Edith Wharton, Harrison May, 1870. Photo: National Portrait Gallery, Washington. (How super cute is this?)
When people think about best selling authoresses, they most likely think either of JK Rowling earnestly writing away or Barbara Cartland lazing in a pink dress on a pink sofa with a pink spaniel on her pink lap. Pish, I say. If I am ever fortunate enough to become rich beyond my wildest dreams as a result of my writing then it’s the upper crust and cultured Edith Wharton that I’ll be modelling myself on – although I think a Pulitzer Prize is WAY out of my reach.
Seriously, she lived in a gorgeous mansion with beautiful gardens, was supremely elegant and spent a large part of every year travelling around Europe. What’s not to love about that? She basically lived the lifestyle of her own characters, which just makes me love her books even more because when she writes about an awkward meeting at a ball, a flirtation in the English countryside or a tense aristocratic dinner then you know that she’s actually been there too thanks to her well heeled background.
Plus the fact she was a REALLY fabulous writer with amazing descriptive powers, a charming lightness of touch even when dealing with the darker side of human nature and a real feel for what makes a great story. Her books often seem like light hearted comedies of manners but there’s a grit, constant wry humour and faintest touch of misanthropy beneath them that is reminiscent of Austen. I suppose, as with Austen, this faint underlying hint of darkness is a reminder that her life, apparently so privileged, wasn’t as perfect as it seemed from the outside thanks to an unhappy marriage and other issues.
Edith Wharton. Photo: Unknown alas.
I can still remember the first time that I read one of her books – I was eleven and it was The Custom of the Country, which was one of my grandmother’s favourite novels. I adored it. The heroine, Undine Spragg is undoubtedly an unpleasant and self serving, nasty piece of work but I loved her anyway as she bounced from husband to husband in her quest to rise to the very top of the social pile – a hideous parody of the American heiresses launching themselves in European aristocratic society at the end of the nineteenth century.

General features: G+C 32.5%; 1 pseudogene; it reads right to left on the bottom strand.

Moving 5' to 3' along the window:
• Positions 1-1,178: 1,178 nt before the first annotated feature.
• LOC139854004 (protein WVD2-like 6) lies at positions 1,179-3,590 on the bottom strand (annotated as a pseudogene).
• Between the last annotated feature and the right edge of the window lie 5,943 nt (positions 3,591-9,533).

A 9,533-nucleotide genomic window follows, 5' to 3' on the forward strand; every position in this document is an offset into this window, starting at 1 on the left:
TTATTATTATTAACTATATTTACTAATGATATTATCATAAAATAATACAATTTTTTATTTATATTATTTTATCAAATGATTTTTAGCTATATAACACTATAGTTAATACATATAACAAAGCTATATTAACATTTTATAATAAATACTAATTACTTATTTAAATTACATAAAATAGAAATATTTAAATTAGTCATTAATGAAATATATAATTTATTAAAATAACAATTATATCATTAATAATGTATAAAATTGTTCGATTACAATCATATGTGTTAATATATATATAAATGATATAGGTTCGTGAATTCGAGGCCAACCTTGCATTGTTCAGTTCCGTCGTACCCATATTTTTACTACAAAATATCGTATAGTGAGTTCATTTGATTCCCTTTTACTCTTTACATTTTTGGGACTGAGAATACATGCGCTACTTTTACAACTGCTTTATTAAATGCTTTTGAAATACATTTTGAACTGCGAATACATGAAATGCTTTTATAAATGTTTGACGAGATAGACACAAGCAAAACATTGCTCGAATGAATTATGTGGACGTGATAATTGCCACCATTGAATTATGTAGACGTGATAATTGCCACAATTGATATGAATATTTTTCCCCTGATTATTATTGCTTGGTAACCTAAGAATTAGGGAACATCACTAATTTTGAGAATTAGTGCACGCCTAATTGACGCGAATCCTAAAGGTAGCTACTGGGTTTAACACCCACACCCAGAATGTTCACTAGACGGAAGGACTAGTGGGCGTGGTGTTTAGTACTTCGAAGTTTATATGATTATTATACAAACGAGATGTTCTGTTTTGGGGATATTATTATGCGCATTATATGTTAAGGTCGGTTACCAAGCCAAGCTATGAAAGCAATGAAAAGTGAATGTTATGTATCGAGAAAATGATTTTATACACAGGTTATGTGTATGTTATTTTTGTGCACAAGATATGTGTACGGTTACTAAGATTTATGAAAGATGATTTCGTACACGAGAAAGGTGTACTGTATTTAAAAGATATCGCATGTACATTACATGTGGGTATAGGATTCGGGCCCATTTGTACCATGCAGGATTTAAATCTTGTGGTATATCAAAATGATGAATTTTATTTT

I devoured her other books in rapid succession and adored them all. I must admit to being a bit of a snob so Wharton’s heady combination of high society, the clash of old and new money and personal drama was enticing stuff although the sharper bite of her words sailed right over my head until I hit my early twenties. I expect you’ve all read her books too but if you haven’t then I suppose the best way that I can describe them is like a glittering, bittersweet collision between Henry James and Nancy Mitford with Cholderlos de Laclos as a gloating bystander as the old and new worlds of America and Europe clash with immensely entertaining results.
Edith Wharton, Newbold Jones, 1907. Photo: Beinecke Rare Book & Manuscript Library, Yale University.
My favourite of her books is The Buccaneers though, which is why I wrote a playful re-interpretation set in eighteenth century London and Paris. I’d like to think that Edith Wharton, grande dame and Francophile wouldn’t have minded too much even if she didn’t absolutely approve.
Anyway, Edith Wharton, on this the day of your birth, I salute you for showing us how it should be done.
Blood Sisters, my novel of posh doom and iniquity during the French Revolution is just a fiver (offer is UK only sorry!) right now! Just use the clicky box on my blog sidebar to order your copy!